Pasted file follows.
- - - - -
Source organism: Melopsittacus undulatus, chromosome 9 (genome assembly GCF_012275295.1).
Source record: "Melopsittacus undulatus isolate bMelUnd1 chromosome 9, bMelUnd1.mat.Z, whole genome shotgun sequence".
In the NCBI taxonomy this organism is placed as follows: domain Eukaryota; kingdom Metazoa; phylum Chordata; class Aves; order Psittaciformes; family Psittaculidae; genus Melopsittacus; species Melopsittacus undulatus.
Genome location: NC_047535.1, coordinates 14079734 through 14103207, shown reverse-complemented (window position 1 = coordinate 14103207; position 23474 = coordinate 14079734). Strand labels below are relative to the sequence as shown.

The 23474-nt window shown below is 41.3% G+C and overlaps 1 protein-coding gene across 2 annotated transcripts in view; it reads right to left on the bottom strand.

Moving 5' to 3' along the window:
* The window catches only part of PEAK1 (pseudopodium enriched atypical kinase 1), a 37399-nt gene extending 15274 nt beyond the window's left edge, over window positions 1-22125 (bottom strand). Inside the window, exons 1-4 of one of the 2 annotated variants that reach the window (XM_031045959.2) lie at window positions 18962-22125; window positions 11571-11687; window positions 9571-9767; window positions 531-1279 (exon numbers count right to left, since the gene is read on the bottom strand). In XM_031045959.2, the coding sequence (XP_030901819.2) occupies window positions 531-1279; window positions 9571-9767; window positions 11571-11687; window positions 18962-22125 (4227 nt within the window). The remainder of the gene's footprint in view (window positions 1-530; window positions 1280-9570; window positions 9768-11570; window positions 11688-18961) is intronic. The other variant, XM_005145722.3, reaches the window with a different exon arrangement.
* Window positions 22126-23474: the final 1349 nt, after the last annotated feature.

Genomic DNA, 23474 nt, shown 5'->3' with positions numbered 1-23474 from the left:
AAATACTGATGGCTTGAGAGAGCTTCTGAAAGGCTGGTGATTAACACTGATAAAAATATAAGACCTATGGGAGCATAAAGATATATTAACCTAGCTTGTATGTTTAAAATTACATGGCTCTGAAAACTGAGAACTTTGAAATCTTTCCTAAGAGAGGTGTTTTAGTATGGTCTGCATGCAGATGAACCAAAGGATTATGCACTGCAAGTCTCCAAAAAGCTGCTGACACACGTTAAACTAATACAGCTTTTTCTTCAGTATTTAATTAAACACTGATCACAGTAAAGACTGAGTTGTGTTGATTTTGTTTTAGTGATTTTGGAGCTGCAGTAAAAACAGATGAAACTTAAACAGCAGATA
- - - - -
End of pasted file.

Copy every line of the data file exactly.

Source organism: Melopsittacus undulatus, chromosome 9 (genome assembly GCF_012275295.1).
Source record: "Melopsittacus undulatus isolate bMelUnd1 chromosome 9, bMelUnd1.mat.Z, whole genome shotgun sequence".
In the NCBI taxonomy this organism is placed as follows: domain Eukaryota; kingdom Metazoa; phylum Chordata; class Aves; order Psittaciformes; family Psittaculidae; genus Melopsittacus; species Melopsittacus undulatus.
Genome location: NC_047535.1, coordinates 14079734 through 14103207, shown reverse-complemented (window position 1 = coordinate 14103207; position 23474 = coordinate 14079734). Strand labels below are relative to the sequence as shown.

The 23474-nt window shown below is 41.3% G+C and overlaps 1 protein-coding gene across 2 annotated transcripts in view; it reads right to left on the bottom strand.

Moving 5' to 3' along the window:
* The window catches only part of PEAK1 (pseudopodium enriched atypical kinase 1), a 37399-nt gene extending 15274 nt beyond the window's left edge, over window positions 1-22125 (bottom strand). Inside the window, exons 1-4 of one of the 2 annotated variants that reach the window (XM_031045959.2) lie at window positions 18962-22125; window positions 11571-11687; window positions 9571-9767; window positions 531-1279 (exon numbers count right to left, since the gene is read on the bottom strand). In XM_031045959.2, the coding sequence (XP_030901819.2) occupies window positions 531-1279; window positions 9571-9767; window positions 11571-11687; window positions 18962-22125 (4227 nt within the window). The remainder of the gene's footprint in view (window positions 1-530; window positions 1280-9570; window positions 9768-11570; window positions 11688-18961) is intronic. The other variant, XM_005145722.3, reaches the window with a different exon arrangement.
* Window positions 22126-23474: the final 1349 nt, after the last annotated feature.

Genomic DNA, 23474 nt, shown 5'->3' with positions numbered 1-23474 from the left:
AAATACTGATGGCTTGAGAGAGCTTCTGAAAGGCTGGTGATTAACACTGATAAAAATATAAGACCTATGGGAGCATAAAGATATATTAACCTAGCTTGTATGTTTAAAATTACATGGCTCTGAAAACTGAGAACTTTGAAATCTTTCCTAAGAGAGGTGTTTTAGTATGGTCTGCATGCAGATGAACCAAAGGATTATGCACTGCAAGTCTCCAAAAAGCTGCTGACACACGTTAAACTAATACAGCTTTTTCTTCAGTATTTAATTAAACACTGATCACAGTAAAGACTGAGTTGTGTTGATTTTGTTTTAGTGATTTTGGAGCTGCAGTAAAAACAGATGAAACTTAAACAGCAGATA